Why The Sale Of The World's Biggest Bottle Of Whiskey Was A Letdown

Whiskey is a versatile alcohol. You can sip the good stuff or put it in an old fashioned; you can buy a cheap bottle for $10; or you can try one of the most expensive bourbons in the world, some of which cost tens of thousands of dollars per bottle. Recently, one maker of Scotch whiskey was hoping that they had made a bottle that could break not one but two world records: that for being the world's largest bottle of whiskey — a victory they were able to claim, along with the official Guinness World Records certification — and another for being the most expensive bottle of whiskey ever sold (via Food & Wine).

The bottle in question was a group project of sorts between three companies that work in the whiskey world, and it really was gigantic. It even earned the nickname "The Intrepid." The bottle was 5 feet, 11 inches tall and was filled with 311 liters of The Macallan's Scotch, which had been aged for 32 years (via CBS). The trio estimated that they could potentially sell it for more than £1.3 million, based on the cost of the Scotch they used to fill the bottle and because of the size of the bottle itself. That would have put The Intrepid in sight of breaking the previous record of £1.452 million. 

However, when it came time for the auction, something surprising happened.

A weak economy could be to blame

Though the creators of The Intrepid estimated the value of whiskey in their bottle alone to be worth about £1.3, when the Scotch hit the auction block, it failed to capture a world record-breaking price. According to auction house Lyon & Turnbull, the bottle did end up selling, but only for £1.105 million. Per Food & Wine, that's more than £3 million short of the world record. They also speculated on the reason why the sale might have failed to live up to its hype.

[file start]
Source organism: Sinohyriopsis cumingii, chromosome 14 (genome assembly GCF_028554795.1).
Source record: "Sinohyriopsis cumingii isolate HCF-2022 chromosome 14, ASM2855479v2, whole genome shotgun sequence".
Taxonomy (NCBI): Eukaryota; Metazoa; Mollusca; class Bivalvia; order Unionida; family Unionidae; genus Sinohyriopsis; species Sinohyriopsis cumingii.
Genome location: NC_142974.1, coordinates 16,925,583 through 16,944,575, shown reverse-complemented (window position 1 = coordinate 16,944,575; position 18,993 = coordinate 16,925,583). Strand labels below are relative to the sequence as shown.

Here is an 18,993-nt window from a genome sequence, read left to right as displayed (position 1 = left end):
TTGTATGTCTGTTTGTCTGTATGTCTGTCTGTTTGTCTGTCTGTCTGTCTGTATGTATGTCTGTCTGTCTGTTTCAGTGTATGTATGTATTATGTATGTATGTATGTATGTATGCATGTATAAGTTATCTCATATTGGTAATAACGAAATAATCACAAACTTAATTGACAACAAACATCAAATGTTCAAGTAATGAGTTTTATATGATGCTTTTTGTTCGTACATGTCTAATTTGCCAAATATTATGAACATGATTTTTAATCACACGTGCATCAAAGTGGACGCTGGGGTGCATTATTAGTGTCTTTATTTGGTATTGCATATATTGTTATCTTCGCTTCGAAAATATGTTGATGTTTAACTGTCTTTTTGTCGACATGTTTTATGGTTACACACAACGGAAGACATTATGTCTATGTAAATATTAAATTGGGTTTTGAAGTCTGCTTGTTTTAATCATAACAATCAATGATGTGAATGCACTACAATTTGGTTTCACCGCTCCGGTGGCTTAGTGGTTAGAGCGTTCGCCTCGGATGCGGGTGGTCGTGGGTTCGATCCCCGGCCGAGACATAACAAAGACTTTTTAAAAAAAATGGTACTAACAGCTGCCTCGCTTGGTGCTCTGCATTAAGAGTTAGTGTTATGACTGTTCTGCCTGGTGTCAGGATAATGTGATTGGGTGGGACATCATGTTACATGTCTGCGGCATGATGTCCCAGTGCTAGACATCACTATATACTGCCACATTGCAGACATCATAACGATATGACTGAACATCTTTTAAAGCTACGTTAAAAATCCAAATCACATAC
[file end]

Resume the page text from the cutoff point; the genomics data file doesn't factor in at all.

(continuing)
It could be because the economy is weaker now than it was in 2018 when the current record-holder, a bottle of The Macallan's 60-year-old Scotch bottled in 1926, was sold (via Food & Wine). It also might be that The Intrepid wasn't actually bottled by The Macallan, but by an independent group, which could have lowered the prestige of the whiskey. Still, the founder of The Intrepid Project didn't seem too upset about not breaking the record price. 

"For me and the whole team The Intrepid Project has always been about more than money," Daniel Monk said in a statement after the auction (via Lyon & Turnbull). "This is a passion project to celebrate the life of my late father, Captain Stanley Monk, who was himself an explorer and achieved many amazing things during his life. Today would have been his birthday, so it was a perfect date to put The Intrepid up for auction."